Bill Wimsatt, who on the back cover of Dembski’s “The Design Inference: Eliminating Chance through Small Probabilities” wrote
Dembski has written a sparklingly original book. Not since David Hume’s Dialogues Concerning Natural Religion has someone taken such a close look at the design argument, but it is done now in a much broader post-Darwinian context. Now we proceed with modern characterizations of probability and complexity, and the results bear fundamentally on notions of randomness and on strategies for dealing with the explanation of radically improbable events. We almost forget that design arguments are implicit in criminal arguments “beyond a reasonable doubt,” plagiarism, phylogenetic inference, cryptography, and a host of other modern contexts. Dembski’s analysis of randomness is the most sophisticated to be found in the literature, and his discussions are an important contribution to the theory of explanation, and a timely discussion of a neglected and unanticipatedly important topic.
William Wimsatt, philosopher of biology, University of Chicago
now strongly speaks out on the YAHOO Evolutionary Psychology group:
I could not in conscience fail to respond to the ad for Bill Dembski’s new book, ““No Free Lunch”, and to the general tenor of the political push generated either within or by others using the so-called “intelligent design theory”. This is not a theory, but a denial of one, and a denial whose character is widely misrepresented, at least in the press.
… Unfortunately “popular” presentations of “Intelligent Design” have tended to give the impression that it rested solely on mathematical demonstrations. Anyone who could have succeeded in showing that natural selection is incapable of generating biological structures according to standards from mathematics or logic would have constructed a mathematical proof that would have dwarfed Godel’s famous Undecideability theorem in importance. As one who read Dembski’s original manuscript for his first book, found much to like in it, and had appreciative remarks on the dust jacket of the first printing, I can say categorically that Demski surely has shown no such thing, and i call upon him as a mathematician to deny and clarify the implications of this advertising copy.
The key issue for intelligent design is to apply a mathematical apparatus [which is nice, but not entirely without problems in its application] to probability estimates that come from elsewhere. The Neo-but-still-pseudo-scientific creationists take probability estimates that are problematic at best, and commonly just irresponsible or unfounded [and in any case, not accepted by any reputable natural scientists I know who are speaking about their own subject matter], and run them through Dembski’s apparatus.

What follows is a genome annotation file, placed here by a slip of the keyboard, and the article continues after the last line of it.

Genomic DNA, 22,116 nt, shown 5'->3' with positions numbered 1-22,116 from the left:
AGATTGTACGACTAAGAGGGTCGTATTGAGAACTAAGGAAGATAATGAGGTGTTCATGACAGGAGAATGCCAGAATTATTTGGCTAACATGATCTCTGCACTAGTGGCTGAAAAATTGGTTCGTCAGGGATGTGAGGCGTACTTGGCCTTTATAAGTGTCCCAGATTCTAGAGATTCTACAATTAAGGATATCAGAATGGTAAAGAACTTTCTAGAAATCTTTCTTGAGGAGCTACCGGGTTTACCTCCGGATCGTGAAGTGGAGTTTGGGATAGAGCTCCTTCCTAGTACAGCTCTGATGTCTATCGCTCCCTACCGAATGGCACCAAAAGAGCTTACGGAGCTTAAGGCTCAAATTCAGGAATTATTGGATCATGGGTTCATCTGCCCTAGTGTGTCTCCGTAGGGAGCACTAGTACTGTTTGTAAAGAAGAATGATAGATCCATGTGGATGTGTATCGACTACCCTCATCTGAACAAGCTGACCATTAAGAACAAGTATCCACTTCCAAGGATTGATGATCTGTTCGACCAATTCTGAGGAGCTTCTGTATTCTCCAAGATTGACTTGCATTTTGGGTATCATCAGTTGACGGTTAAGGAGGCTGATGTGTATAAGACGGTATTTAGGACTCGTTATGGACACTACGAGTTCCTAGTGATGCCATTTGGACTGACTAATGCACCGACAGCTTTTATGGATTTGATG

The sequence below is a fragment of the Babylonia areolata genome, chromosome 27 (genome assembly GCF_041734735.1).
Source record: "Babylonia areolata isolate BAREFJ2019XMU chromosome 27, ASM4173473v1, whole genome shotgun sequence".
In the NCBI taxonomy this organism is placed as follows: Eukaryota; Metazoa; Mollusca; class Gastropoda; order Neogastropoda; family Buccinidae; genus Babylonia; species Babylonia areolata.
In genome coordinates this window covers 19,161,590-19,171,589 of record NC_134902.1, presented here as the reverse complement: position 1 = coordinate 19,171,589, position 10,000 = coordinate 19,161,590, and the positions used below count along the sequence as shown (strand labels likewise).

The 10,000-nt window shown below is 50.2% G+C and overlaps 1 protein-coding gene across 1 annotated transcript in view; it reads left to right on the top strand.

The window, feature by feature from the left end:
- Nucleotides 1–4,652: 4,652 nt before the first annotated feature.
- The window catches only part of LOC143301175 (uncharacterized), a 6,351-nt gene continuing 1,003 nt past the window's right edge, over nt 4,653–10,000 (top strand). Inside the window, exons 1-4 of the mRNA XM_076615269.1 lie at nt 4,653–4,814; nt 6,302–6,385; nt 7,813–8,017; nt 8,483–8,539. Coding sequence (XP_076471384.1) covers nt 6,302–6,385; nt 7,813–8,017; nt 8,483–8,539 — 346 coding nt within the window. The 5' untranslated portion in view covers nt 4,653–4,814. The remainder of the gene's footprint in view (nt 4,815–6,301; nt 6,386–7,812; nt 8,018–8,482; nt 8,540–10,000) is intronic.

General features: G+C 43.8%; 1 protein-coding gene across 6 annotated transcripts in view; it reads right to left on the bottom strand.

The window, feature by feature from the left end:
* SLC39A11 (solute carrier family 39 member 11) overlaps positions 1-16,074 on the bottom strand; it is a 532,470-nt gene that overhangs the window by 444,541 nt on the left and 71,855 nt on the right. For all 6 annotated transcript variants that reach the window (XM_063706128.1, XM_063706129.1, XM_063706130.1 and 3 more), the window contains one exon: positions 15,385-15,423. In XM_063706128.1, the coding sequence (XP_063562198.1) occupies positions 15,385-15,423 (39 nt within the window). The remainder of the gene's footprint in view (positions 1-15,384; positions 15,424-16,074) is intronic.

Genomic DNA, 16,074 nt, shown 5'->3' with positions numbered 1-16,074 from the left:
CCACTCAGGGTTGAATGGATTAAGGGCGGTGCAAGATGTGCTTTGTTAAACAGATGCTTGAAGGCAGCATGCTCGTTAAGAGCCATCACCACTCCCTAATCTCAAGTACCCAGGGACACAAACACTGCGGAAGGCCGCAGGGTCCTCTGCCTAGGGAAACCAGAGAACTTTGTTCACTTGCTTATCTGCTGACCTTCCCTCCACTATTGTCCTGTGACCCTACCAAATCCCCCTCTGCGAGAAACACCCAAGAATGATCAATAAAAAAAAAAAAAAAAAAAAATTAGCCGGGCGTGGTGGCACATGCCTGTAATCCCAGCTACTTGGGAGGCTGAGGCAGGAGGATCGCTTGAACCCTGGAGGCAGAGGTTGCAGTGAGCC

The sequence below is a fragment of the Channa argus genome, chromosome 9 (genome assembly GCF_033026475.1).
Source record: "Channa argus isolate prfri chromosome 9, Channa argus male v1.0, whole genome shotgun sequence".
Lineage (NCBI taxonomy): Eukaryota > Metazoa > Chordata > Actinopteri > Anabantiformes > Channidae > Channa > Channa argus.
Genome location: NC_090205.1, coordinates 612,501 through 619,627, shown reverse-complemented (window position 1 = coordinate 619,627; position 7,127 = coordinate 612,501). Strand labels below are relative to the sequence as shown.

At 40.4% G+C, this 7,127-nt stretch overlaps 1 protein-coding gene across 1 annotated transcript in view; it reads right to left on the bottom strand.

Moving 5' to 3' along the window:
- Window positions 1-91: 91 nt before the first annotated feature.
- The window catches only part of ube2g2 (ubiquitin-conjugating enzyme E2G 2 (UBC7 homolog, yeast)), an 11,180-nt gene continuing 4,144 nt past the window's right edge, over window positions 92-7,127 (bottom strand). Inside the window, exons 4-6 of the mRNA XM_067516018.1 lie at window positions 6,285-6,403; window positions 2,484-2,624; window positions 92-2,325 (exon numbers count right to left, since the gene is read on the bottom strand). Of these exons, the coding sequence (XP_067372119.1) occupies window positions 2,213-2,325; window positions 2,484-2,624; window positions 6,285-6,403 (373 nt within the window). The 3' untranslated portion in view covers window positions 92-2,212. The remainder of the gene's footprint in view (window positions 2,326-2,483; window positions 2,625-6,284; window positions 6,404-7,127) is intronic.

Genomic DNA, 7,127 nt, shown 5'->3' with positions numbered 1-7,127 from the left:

So does the fact that the argument has a mathematical component validate it? No. The answer is found in the computer programmer’s lament: “Garbage in, garbage out”. A deductive argument with faulty premises shows nothing at all.
Note: Arguments, even successful arguments that evolutionists have not (yet?) succeeded in showing that natural selection can produce or explain a phenomenon is NOT equivalent to, would not entail, and even, would not add significant inductive support for the MUCH stronger claim that Natural selection is incapable of producing it. [I would also say, as a teacher and student of evolution for 35 years, that I have not yet seen any arguments of even the weaker former variety that I accept. That is not to say that the evolutionist’s task is yet complete.]
Wimsatt is quoted by Mark Vuletic:
I am an evolutionist to the core, and am not at all bothered by Dembski’s book.” Furthermore, he wrote, “I think [the book] is a double-edged sword, and–properly understood–should give no comfort to Creationists! i.e., I don’t think, by proper interpretation of the evidence that we have anything like evidence for intelligent design, but instead evolution emerges by far as the best explanation of the data.
Del Ratzsch explains the limitations of the ‘Design Inference’:
“I do not wish to play down or denigrate what Dembski has done. There is much of value in the Design Inference. But I think that some aspects of even the limited task Dembski set for himself still remains to be tamed.” “That Dembski is not employing the robust, standard, agency-derived conception of design that most of his supporters and many of his critics have assumed seems clear.”
Del Ratzsch in “Nature, Design, and Science:The Status of Design in Natural Science”, SUNY Press, 2001.
Edward B. Davis writes in Of Gods and Gaps: Intelligent Design and Darwinian Evolution (A shorter version of this essay was published in The Christian Century 115 (20) (15-22 July 1998), 678-81.)
Despite the desire by some in the ID movement to have potentially enlightening discussions of very interesting philosophical and scientific questions, however, thus far ID appears to be little more than a highly sophisticated form of special creationism, usually accompanied by strong apologetic overtones that tend to keep the debate at the ideological level. All too frequently science becomes a weapon in culture wars, denying in practice the clean theoretical distinction between science and religion that is otherwise widely proclaimed.